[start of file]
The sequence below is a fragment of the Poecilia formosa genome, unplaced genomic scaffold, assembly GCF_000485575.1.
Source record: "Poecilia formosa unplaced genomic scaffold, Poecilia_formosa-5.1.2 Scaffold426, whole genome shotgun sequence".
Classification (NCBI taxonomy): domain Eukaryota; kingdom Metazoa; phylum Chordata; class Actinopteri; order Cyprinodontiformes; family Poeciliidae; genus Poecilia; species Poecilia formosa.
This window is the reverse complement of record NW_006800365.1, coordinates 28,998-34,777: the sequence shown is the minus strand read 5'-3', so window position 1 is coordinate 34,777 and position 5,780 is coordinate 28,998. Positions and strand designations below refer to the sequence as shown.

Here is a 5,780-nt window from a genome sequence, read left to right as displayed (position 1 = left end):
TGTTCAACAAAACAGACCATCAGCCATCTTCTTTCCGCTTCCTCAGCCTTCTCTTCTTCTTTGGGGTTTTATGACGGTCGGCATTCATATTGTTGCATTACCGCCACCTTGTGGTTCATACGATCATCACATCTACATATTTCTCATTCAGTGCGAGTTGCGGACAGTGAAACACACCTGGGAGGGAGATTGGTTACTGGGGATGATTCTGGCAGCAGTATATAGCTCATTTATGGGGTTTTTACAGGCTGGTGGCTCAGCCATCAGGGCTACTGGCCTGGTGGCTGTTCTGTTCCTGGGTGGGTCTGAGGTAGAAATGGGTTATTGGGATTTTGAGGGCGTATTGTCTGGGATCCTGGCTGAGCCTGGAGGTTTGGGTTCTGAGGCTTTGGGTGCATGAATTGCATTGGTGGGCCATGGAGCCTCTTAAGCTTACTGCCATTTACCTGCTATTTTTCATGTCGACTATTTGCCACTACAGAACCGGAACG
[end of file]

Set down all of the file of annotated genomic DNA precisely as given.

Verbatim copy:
The sequence below is a fragment of the Poecilia formosa genome, unplaced genomic scaffold, assembly GCF_000485575.1.
Source record: "Poecilia formosa unplaced genomic scaffold, Poecilia_formosa-5.1.2 Scaffold426, whole genome shotgun sequence".
Classification (NCBI taxonomy): domain Eukaryota; kingdom Metazoa; phylum Chordata; class Actinopteri; order Cyprinodontiformes; family Poeciliidae; genus Poecilia; species Poecilia formosa.
This window is the reverse complement of record NW_006800365.1, coordinates 28,998-34,777: the sequence shown is the minus strand read 5'-3', so window position 1 is coordinate 34,777 and position 5,780 is coordinate 28,998. Positions and strand designations below refer to the sequence as shown.

Here is a 5,780-nt window from a genome sequence, read left to right as displayed (position 1 = left end):
TGTTCAACAAAACAGACCATCAGCCATCTTCTTTCCGCTTCCTCAGCCTTCTCTTCTTCTTTGGGGTTTTATGACGGTCGGCATTCATATTGTTGCATTACCGCCACCTTGTGGTTCATACGATCATCACATCTACATATTTCTCATTCAGTGCGAGTTGCGGACAGTGAAACACACCTGGGAGGGAGATTGGTTACTGGGGATGATTCTGGCAGCAGTATATAGCTCATTTATGGGGTTTTTACAGGCTGGTGGCTCAGCCATCAGGGCTACTGGCCTGGTGGCTGTTCTGTTCCTGGGTGGGTCTGAGGTAGAAATGGGTTATTGGGATTTTGAGGGCGTATTGTCTGGGATCCTGGCTGAGCCTGGAGGTTTGGGTTCTGAGGCTTTGGGTGCATGAATTGCATTGGTGGGCCATGGAGCCTCTTAAGCTTACTGCCATTTACCTGCTATTTTTCATGTCGACTATTTGCCACTACAGAACCGGAACG